We welcome inquiries from potential Einstein Fellow candidates in all fields of astrophysics. Further information on UCSB research can be found at

Kavli Institute for Theoretical Physics

Kohn Hall, University of California, Santa Barbara, CA 93106-4030

Attention: Lars Bildsten (bildsten|at|

The Kavli Institute for Theoretical Physics (KITP) is funded by the National Science Foundation and is on the campus of the University of California, Santa Barbara. The KITP's purpose is to contribute to the progress of theoretical physics, especially in areas overlapping the traditional subfields, in ways that are not easily realized in existing institutions. The scientific work is carried out by approximately 60 members, including the director, deputy director, 5 permanent members, 10-15 postdoctoral members, and 40-45 visiting senior members. KITP permanent members and postdoctoral fellows are active in all areas of theoretical physics, including astrophysics. Most visiting members are participants in major programs that last 2-5 months, there are at least eight programs per year.

Current and future astrophysics programs include:
"The SuperNova Gamma-Ray Burst Connection" (Jan-March 2006), coordinated by C. Fryer, S. Kulkarni, K. Nomoto and P. Pinto
"Physics of Galactic Nuclei" (May-Jul 2006), coordinated by M. Haehnelt, S. Hughes, D. Merritt, and R. van der Marel
"Applications of Gravitational Lensing: Unique Insights into Galaxy Formation and Evolution"(Sep-Nov 2006), coordinated by L. Koopmans, C. P. Ma, B. Moore, P. Schneider, and T. Treu, and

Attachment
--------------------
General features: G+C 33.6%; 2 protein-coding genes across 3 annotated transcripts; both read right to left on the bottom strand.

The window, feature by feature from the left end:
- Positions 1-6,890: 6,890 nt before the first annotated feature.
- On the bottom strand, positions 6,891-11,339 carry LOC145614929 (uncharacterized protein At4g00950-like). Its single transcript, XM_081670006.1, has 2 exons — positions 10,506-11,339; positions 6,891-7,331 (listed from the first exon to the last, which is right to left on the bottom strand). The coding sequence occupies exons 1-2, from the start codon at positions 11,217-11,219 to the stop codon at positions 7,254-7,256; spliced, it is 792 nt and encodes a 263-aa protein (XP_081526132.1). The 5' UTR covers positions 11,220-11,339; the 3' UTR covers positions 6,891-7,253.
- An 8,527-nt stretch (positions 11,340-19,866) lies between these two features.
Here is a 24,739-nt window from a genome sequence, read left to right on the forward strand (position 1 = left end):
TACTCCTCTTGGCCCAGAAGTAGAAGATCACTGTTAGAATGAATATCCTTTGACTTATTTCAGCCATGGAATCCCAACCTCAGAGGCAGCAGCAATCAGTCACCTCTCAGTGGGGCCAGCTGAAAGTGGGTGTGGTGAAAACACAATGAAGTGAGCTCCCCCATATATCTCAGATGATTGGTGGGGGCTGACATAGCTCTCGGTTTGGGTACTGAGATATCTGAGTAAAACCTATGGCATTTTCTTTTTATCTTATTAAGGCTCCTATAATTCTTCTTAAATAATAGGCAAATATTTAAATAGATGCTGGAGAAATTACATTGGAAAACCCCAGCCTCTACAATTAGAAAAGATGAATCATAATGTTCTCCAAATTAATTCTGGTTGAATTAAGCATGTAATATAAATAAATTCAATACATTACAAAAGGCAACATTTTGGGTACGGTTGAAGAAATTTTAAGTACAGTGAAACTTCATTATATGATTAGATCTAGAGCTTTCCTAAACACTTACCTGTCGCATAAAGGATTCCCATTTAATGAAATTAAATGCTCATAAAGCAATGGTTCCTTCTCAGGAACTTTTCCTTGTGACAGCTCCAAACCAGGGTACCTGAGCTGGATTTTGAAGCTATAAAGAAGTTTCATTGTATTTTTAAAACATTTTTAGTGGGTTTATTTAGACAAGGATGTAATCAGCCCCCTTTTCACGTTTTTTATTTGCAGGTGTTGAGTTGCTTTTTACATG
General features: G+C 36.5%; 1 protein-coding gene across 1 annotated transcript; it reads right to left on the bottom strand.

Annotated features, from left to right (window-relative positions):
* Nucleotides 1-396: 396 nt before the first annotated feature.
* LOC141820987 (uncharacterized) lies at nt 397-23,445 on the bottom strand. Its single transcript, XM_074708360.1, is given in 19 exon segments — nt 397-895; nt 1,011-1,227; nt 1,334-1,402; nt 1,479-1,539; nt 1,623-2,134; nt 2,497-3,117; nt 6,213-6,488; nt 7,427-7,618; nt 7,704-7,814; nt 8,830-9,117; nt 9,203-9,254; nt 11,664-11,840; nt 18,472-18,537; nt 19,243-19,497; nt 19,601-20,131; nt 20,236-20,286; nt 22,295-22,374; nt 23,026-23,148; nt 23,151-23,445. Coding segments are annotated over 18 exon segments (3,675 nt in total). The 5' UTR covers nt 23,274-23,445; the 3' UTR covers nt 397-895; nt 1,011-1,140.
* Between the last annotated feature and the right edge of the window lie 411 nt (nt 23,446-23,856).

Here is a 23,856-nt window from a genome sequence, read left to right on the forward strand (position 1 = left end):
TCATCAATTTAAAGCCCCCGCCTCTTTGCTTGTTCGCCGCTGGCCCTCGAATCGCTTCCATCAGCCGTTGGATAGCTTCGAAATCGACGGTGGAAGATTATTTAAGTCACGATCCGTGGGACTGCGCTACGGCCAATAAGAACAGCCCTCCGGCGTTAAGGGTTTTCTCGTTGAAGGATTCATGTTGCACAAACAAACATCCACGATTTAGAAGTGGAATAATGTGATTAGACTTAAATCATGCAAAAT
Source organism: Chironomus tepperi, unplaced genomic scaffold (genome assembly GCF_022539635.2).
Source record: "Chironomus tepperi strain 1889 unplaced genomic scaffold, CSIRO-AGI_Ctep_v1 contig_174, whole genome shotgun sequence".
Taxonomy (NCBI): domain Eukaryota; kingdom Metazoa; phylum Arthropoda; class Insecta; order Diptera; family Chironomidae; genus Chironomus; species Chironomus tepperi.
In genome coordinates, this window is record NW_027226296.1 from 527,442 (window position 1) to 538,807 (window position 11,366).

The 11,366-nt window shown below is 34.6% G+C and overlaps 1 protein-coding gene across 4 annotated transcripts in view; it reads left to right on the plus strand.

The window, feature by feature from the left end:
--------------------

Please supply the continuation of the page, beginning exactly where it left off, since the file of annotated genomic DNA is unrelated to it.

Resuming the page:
"Accretion and Explosion: the Astrophysics of Degenerate Stars" (Feb-May 2007), coordinated by L. Bildsten, R. Di Stefano, R. Kirshner, and C. Wheeler.
Postdocs at the KITP also have opportunities for international collaborations with CITA and MPA-Garching. For current information on this and other programs, see

[last update 8/99]

Columbia Astrophysics Laboratory, Departments of Astronomy and Physics, 550 West 120th Street, New York, NY 10027
Attention: David J. Helfand, Chair (djh|at|

Seventeen full-time faculty, a dozen post-docs, and 30 graduate students are involved in theoretical, observational, and experimental research covering most major areas astrophysics. High-energy astrophysics is heavily represented. Chandra-related programs at Columbia include: high-resolution spectroscopy of neutron stars, X-ray binaries, AGNs, and gamma-ray burst afterglows, surveys of faint extragalactic X-ray sources and the Galactic plane, studies of individual supernova remnants, pulsars and pulsar wind nebulae, cataclysmic variables, unidentified gamma-ray sources, and galaxy clusters. Einstein Fellows at Columbia have access to the 2.4m and 1.3m telescopes of the MDM Observatory on Kitt Peak, ample computing facilities, and stimulating collaborations with members of the departments listed above, as well as with the Department of Astrophysics of the nearby American Museum of Natural History.

We welcome inquiries from potential Einstein Fellow candidates with interests in any of the above mentioned areas.

Further information about astrophysics at Columbia can be found on our web pages at
[last update 08/03]

Department of Astronomy, 512 Space Sciences Building, Ithaca, NY
Attention: Yervant Terzian, Chair

Astronomy faculty members at Cornell University are engaged in research covering the general areas of (a) Optical Astronomy, where Cornell scientists use 25 percent of the observing time with the 200-inch Palomar telescope; (b) Infrared Astronomy, where Cornell scientists have played an important role in IRAS, and are now deeply involved in SJRTF; (c) Planetary Sciences, where since the beginning of the Apollo missions Cornell scientists have been involved in almost all the planetary space exploration projects including the Magellan and Voyager missions, and now the Galileo and Near Earth Asteroid Rendezvous missions; (d) Radio and Radar Astronomy, where the major activities are related with the Cornell operated Arecibo Observatory; and (e) Theoretical Astrophysics, with emphasis on relativistic astrophysics, cosmology, stellar structure, galactic dynamics and other modern subjects.